The Royal Edinburgh Military Tattoo

Edinburgh offers the most amazing amount of things to do and see – this was my third visit and still so much more left for future visits. I was disappointed to have missed this one…

Perhaps there will be a repeat one day.

We were there during the start of the festival, and the town was buzzing! However, the event we were there to see is not actually a part of the festival itself, although the timings coincided this year.

Who hasn’t heard of the Edinburgh Tattoo? Or to give it it’s full title: The Royal Edinburgh Military Tattoo.

No, not one of those ink designs you get drilled into your skin; a military tattoo is an armed forces musical and theatrical display. (From Wikipedia) “The term comes from the early 17th century Dutch phrase doe den tap toe (“turn off the tap”), a signal sounded by drummers or trumpeters to instruct innkeepers near military garrisons to stop serving beer and for soldiers to return to their barracks.”

I do believe, when experiencing such events, to go the whole hog, so I booked us in for a special package.

This consisted of a 3 course meal, with canapes before, and Scottish tablet after (tablet is a form of hard fudge) with whiskey tasting at each course, prior to the tattoo. It included the programme and top tier seats, along with preferential entry (no queues), plus a mini-performance with some of the cast during the meal.

Expensive? Hell yes, but worth it!

There are lots of different packages available, this one took place at THE SCOTCH WHISKY EXPERIENCE

Here’s the menu:

Now, I assumed we would be choosing from this menu, but no! We got the lot!!

Note the empty whisky glass – that was from the starter course. We were also treated to a talk about each whisky before sampling, from a very funny lady – perfect to fill the gaps between courses.

Here’s a look at the dining room

None of us had met before – this couple were from Switzerland. Other nationalities on our table were Austrian, American and this delightful couple from Australia – really getting into their Scottish roots:

The post-dinner entertainment consisted of a section of the school choir that always performs at the tattoo, prior to taking their positions for the main performance.

As we wended our somewhat tipsy way out to the castle (there was also as much wine as you could drink along with the meal and whisky), we were treated to a viewing of one of the world’s largest private whisky collections – I really don’t like to think how much this must be worth.

And then it was out to the esplanade, and stagger up the steep steps to our seats and their commanding view. We were two rows in front of the Royal Box.

And then it began!

Introducing the tattoo dance troupe

The 2019 theme was ‘Kaleidoscope’, so plenty of colour was on offer from military performers from across the globe: Nigeria, Germany, Trinidad and Tobago, France, New Zealand, Tasmania, Canada, Nepal, and China, along with Scottish regiments and Shetland fiddlers.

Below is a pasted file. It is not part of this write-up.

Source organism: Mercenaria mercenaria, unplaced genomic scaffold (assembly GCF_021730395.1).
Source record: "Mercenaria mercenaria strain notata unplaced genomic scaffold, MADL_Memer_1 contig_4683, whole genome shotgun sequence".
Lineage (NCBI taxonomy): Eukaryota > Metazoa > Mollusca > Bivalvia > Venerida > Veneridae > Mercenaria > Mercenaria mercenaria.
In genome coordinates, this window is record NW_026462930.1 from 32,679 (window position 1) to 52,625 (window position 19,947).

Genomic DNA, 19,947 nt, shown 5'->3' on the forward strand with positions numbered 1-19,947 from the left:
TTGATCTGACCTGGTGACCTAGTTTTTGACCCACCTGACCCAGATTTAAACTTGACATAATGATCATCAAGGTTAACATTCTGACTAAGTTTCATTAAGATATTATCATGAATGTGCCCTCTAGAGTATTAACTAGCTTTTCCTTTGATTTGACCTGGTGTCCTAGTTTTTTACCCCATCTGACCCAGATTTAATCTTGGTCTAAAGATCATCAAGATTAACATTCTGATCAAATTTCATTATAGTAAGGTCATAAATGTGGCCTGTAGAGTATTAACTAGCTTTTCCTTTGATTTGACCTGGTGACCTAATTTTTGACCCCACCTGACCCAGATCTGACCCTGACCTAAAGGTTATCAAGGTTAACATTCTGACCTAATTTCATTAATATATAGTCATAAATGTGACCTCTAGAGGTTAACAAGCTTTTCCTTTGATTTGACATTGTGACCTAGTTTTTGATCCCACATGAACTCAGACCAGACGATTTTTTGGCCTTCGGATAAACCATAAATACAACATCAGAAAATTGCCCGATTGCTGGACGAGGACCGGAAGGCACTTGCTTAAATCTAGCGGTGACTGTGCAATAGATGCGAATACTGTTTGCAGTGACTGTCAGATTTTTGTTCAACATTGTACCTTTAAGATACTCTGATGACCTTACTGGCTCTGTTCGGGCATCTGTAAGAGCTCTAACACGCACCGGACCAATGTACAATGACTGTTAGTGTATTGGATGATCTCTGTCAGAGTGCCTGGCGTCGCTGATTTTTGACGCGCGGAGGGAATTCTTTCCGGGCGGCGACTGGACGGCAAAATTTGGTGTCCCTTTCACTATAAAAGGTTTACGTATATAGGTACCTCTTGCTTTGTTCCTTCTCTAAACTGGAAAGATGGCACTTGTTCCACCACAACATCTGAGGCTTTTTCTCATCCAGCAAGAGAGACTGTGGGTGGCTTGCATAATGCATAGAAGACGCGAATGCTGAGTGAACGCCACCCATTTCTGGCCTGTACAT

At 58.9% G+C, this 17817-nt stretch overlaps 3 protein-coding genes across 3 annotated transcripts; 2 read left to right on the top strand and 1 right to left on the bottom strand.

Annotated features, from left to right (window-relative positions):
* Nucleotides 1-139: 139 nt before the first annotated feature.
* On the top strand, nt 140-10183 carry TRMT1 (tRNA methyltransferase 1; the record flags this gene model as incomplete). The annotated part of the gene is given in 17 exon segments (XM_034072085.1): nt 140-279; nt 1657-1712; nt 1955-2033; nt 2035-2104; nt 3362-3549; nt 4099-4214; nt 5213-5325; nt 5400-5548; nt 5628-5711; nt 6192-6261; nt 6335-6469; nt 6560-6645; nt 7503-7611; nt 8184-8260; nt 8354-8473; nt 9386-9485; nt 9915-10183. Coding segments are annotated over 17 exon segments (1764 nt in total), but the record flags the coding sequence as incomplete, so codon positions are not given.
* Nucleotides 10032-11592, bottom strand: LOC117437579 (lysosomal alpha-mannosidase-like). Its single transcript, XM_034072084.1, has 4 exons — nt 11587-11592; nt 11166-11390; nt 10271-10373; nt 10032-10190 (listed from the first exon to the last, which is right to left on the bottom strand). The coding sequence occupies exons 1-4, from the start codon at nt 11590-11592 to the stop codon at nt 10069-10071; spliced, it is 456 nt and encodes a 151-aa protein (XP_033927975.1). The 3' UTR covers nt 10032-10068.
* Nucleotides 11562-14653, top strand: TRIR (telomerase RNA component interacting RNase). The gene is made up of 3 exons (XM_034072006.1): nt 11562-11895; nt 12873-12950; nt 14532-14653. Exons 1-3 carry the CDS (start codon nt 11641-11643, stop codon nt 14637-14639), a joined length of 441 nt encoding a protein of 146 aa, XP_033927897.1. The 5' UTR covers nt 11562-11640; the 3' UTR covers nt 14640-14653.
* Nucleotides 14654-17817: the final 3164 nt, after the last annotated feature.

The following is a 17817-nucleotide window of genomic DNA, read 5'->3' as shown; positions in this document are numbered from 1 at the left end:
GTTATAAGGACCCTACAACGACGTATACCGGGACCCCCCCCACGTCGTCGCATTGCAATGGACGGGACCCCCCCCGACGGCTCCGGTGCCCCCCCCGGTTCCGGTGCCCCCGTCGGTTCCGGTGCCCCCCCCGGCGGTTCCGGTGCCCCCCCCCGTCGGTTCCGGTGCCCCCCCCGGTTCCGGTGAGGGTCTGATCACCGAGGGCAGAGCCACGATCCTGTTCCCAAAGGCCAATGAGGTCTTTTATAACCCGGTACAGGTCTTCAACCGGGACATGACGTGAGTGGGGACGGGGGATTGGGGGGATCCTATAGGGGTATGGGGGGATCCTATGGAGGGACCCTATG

Here’s a few samples: steel drums from Trinidad and Tobago (by the way, many of these performers were staying on campus, and we’d been privy to a few bits of rehearsal in the week running up to the tattoo. We’d bumped into the T&T guys in the canteen – boy, they are HUGE! You seriously wouldn’t want to meet them in battle – thank goodness they were only beating their drums!)

Then it was the turn of the French

Back to Scottish dancing

And the incredible New Zealand army formation marching troupe – I wasn’t sure about this to begin with, the performance area is so huge I thought they might seem insignificant out there, but their routine is amazing, I just wish I’d captured more of it.

And back to more Scottish dancing – by this time it was getting dark

There was so much more to the performance than I can possibly share here, and it wasn’t – quite – over, even after the mass cast ensemble

Because, of course,  The Show Must Go On…

And so we staggered walked back to the hotel, a 15 minute head clearance, and arrived looking just a little shell-shocked, but well entertained!

I hope you enjoyed that taster of the Royal Edinburgh Military Tattoo.

7 comments

  1. A lovely post, Deborah. We didn’t attend this event. I don’t like crowds.

    1. I can understand that, I don’t either, which is why I can only take cities in short bursts.

  2. That was amazing. If I’d run across that anywhere but on your blog, I would have scuttled past, thinking I knew what it was about. What a joy to read.

    1. So pleased to have enlightened and entertained you Jacqui – I never knew the origin of the term ‘tattoo’ until I researched it for this piece – always great to learn new stuff 😀

  3. Deb, this was fantastic. I was delighted to live vicariously through you. Loved the menu, the booze tour, lol, and thanks for the snippets of grand entertainment, I could just imagine how amazing the experience was. Although I do have to say I enjoyed the Scottish music the best as the other music didn’t feel like Scotland, lol. And you both looking fab there! Thanks for sharing. ❤

    1. I’m delighted to have entertained you ❤
      I was a little concerned the post might be too long for many, but I also look on it as my personal diary of such events, and I enjoyed watching those clips again.
      Totally with you on the music – I really didn't go with the German and Chinese displays, hence they weren't included – too nationalistic for me. Thankfully there was lots and lots of Scottish (unsurprisingly!) 😀

      1. What a fantastic experience, and I for one thoroughly enjoyed. 🙂 x

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